Elizabeth Fisher

Elizabeth Fisher

Elizabeth Fisher

Professor Emerita of Classical and Ancient Near Eastern Studies


Elizabeth Fisher, former Professor of Classical and Ancient Near Eastern Studies and former chair of the department, received a B.A. in Classics from Northwestern University and an M.A. and Ph.D. in Classical Philology from Harvard University; she has been awarded fellowships at The Center for Hellenic Studies and Dumbarton Oaks Center for Byzantine Studies. Her research focuses upon the survival, reception, and reinterpretation of classical literature through translation and imitation, especially in the medieval Greek literary tradition of Byzantium. She has published the Greek text of orations on holy subjects by the 11th-century Byzantine polymath Michael Psellos and translated some of them with annotations (for an example see here). She taught courses on Greek and Latin language, literature, and culture and favors a multi-disciplinary approach to understanding ancient literature and languages in the political and material context of the culture that produced and used them as well as their role in contemporary American life.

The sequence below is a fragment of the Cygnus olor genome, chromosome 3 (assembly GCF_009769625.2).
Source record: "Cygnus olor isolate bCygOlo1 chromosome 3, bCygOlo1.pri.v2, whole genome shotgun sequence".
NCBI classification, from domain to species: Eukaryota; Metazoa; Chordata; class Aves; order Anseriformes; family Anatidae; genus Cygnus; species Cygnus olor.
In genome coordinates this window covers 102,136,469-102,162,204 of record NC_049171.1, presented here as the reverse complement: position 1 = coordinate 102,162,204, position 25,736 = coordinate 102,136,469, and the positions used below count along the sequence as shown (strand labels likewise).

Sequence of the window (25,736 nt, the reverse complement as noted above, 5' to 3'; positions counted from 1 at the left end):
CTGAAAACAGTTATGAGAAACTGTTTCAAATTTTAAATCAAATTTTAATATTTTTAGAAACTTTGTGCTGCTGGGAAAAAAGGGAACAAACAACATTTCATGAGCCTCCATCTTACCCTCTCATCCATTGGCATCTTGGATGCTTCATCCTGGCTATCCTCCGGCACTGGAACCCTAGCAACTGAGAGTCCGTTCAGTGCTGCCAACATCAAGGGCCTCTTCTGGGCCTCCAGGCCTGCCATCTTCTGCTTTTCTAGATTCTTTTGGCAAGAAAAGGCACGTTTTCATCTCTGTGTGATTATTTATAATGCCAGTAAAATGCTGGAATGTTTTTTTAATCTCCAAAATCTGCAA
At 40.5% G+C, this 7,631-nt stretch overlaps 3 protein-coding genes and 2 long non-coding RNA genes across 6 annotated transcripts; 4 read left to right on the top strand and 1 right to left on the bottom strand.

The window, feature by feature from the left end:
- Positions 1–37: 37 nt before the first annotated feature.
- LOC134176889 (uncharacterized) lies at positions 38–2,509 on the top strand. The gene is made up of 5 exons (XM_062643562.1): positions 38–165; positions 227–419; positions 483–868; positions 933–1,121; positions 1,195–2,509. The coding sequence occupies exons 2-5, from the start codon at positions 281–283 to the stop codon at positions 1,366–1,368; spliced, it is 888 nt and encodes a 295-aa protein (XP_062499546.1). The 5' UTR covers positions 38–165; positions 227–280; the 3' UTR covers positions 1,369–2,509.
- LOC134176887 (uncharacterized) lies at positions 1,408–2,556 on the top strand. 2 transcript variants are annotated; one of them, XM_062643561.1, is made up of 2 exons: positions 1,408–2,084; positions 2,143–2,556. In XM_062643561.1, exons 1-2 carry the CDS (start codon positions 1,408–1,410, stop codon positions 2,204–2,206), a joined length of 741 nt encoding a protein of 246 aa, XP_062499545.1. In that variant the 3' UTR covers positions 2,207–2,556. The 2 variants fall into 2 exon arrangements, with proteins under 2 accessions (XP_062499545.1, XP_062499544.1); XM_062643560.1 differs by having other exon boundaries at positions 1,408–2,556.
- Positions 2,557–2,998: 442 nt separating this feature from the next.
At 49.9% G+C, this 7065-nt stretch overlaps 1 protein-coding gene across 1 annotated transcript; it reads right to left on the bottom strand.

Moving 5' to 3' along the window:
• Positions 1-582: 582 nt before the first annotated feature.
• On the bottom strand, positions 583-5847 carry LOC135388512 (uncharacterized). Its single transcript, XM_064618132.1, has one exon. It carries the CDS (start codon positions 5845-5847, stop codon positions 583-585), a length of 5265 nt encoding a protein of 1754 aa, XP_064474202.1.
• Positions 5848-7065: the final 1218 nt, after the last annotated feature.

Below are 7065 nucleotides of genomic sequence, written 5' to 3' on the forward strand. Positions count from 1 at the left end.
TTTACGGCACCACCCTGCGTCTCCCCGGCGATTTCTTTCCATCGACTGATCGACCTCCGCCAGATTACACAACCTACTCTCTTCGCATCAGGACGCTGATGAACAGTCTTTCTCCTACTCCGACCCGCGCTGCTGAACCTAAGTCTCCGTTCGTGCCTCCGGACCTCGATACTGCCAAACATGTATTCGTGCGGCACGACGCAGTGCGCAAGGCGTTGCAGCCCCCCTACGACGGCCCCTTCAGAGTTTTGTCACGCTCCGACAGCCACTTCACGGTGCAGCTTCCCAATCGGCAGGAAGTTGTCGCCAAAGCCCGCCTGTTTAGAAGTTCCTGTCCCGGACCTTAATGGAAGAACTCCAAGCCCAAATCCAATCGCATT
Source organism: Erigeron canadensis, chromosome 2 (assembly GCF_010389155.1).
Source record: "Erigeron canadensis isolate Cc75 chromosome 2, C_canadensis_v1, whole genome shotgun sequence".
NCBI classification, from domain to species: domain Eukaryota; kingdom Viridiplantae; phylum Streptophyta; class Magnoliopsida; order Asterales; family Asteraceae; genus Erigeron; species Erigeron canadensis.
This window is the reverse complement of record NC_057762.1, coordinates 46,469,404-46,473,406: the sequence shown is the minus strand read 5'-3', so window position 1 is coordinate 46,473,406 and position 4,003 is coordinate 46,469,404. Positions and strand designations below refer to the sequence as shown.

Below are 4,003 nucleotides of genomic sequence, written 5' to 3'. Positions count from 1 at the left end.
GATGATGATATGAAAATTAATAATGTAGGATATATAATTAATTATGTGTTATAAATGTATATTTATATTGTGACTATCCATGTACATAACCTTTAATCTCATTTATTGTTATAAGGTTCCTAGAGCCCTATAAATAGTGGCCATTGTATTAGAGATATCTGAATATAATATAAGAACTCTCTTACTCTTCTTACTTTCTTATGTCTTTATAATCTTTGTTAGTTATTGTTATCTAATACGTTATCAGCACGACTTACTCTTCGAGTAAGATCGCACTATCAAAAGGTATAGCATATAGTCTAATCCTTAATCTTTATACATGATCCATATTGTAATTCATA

Elizabeth Fisher’s most recent publication discussed Greek translations of predictive texts that relate unusual events in the natural world to the politics, warfare, and diseases to be expected in the near future. This widely popular genre originated in ancient Babylon and eventually expanded to include examples in Hebrew, Greek, Syriac, Latin, Arabic, and Gaelic.

She is currently working on two separate projects involving late medieval Greek translations. One is for a collected volume on knowledge of Greek and Latin languages among scholars and international traders in the eastern Mediterranean during the 13th Century. The second examines the theory and practice of translation associated with the 6th -century Latin scholar Boethius (d. ca. 525) and practiced by two 13th-century Greek scholars who used his work, Manuel Holobolos (d. ca. 1310) and Maximos Planoudes (d. ca. 1305).

Homo Byzantinus and Homo Italicus in Late Thirteenth-Century Constantinople

In J. Ziolkowski (ed.), Dante and The Greeks (Washington, DC: Dumbarton Oaks, 2014) pp. 63-81.


Michael Psellos on Symeon the Metaphrast and on the Miracle at Blachaernae: Annotated Translations with Introductions
(Online Monograph, Center for Hellenic Studies, 2014)



Michael Psellos on the ‘Usual’ Miracle at Blachernae, the Law, and Neoplatonism

Byzantine Religious Culture. Studies in Honor of Alice-Mary Talbot edd. Denis Sullivan, Elizabeth Fisher and Stratis Papaioannou (Leiden: Brill 2012) 187-204